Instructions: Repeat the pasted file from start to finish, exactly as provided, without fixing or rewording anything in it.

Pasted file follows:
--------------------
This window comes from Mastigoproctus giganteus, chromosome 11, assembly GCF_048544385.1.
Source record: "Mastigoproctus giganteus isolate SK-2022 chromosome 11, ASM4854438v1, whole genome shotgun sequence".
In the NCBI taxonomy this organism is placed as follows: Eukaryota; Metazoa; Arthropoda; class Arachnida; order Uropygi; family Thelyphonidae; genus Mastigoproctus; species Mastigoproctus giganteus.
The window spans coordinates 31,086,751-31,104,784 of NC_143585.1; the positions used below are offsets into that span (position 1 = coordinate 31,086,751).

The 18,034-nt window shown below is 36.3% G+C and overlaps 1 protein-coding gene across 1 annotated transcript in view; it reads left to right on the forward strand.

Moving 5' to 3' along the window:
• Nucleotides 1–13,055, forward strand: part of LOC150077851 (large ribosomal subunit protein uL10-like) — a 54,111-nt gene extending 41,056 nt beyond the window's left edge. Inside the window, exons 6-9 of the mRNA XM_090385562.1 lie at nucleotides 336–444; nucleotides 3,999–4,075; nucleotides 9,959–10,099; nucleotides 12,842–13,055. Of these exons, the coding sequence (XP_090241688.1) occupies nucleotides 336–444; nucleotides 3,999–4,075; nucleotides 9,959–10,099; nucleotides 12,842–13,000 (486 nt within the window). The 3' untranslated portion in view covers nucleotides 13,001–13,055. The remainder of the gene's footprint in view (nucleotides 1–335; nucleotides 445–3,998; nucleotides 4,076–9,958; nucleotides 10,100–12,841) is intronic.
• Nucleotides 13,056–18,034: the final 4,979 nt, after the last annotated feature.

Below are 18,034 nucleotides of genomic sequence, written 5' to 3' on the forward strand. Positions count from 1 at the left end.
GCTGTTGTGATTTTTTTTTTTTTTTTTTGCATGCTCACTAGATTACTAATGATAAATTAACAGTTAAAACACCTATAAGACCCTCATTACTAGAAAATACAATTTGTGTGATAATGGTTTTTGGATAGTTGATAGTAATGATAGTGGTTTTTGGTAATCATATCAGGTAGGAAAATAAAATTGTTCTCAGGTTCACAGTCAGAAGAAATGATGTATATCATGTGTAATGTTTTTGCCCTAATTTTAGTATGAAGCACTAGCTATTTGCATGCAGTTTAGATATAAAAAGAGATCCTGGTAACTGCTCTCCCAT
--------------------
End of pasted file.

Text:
This window comes from Mastigoproctus giganteus, chromosome 11, assembly GCF_048544385.1.
Source record: "Mastigoproctus giganteus isolate SK-2022 chromosome 11, ASM4854438v1, whole genome shotgun sequence".
In the NCBI taxonomy this organism is placed as follows: Eukaryota; Metazoa; Arthropoda; class Arachnida; order Uropygi; family Thelyphonidae; genus Mastigoproctus; species Mastigoproctus giganteus.
The window spans coordinates 31,086,751-31,104,784 of NC_143585.1; the positions used below are offsets into that span (position 1 = coordinate 31,086,751).

The 18,034-nt window shown below is 36.3% G+C and overlaps 1 protein-coding gene across 1 annotated transcript in view; it reads left to right on the forward strand.

Moving 5' to 3' along the window:
• Nucleotides 1–13,055, forward strand: part of LOC150077851 (large ribosomal subunit protein uL10-like) — a 54,111-nt gene extending 41,056 nt beyond the window's left edge. Inside the window, exons 6-9 of the mRNA XM_090385562.1 lie at nucleotides 336–444; nucleotides 3,999–4,075; nucleotides 9,959–10,099; nucleotides 12,842–13,055. Of these exons, the coding sequence (XP_090241688.1) occupies nucleotides 336–444; nucleotides 3,999–4,075; nucleotides 9,959–10,099; nucleotides 12,842–13,000 (486 nt within the window). The 3' untranslated portion in view covers nucleotides 13,001–13,055. The remainder of the gene's footprint in view (nucleotides 1–335; nucleotides 445–3,998; nucleotides 4,076–9,958; nucleotides 10,100–12,841) is intronic.
• Nucleotides 13,056–18,034: the final 4,979 nt, after the last annotated feature.

Below are 18,034 nucleotides of genomic sequence, written 5' to 3' on the forward strand. Positions count from 1 at the left end.
GCTGTTGTGATTTTTTTTTTTTTTTTTTGCATGCTCACTAGATTACTAATGATAAATTAACAGTTAAAACACCTATAAGACCCTCATTACTAGAAAATACAATTTGTGTGATAATGGTTTTTGGATAGTTGATAGTAATGATAGTGGTTTTTGGTAATCATATCAGGTAGGAAAATAAAATTGTTCTCAGGTTCACAGTCAGAAGAAATGATGTATATCATGTGTAATGTTTTTGCCCTAATTTTAGTATGAAGCACTAGCTATTTGCATGCAGTTTAGATATAAAAAGAGATCCTGGTAACTGCTCTCCCAT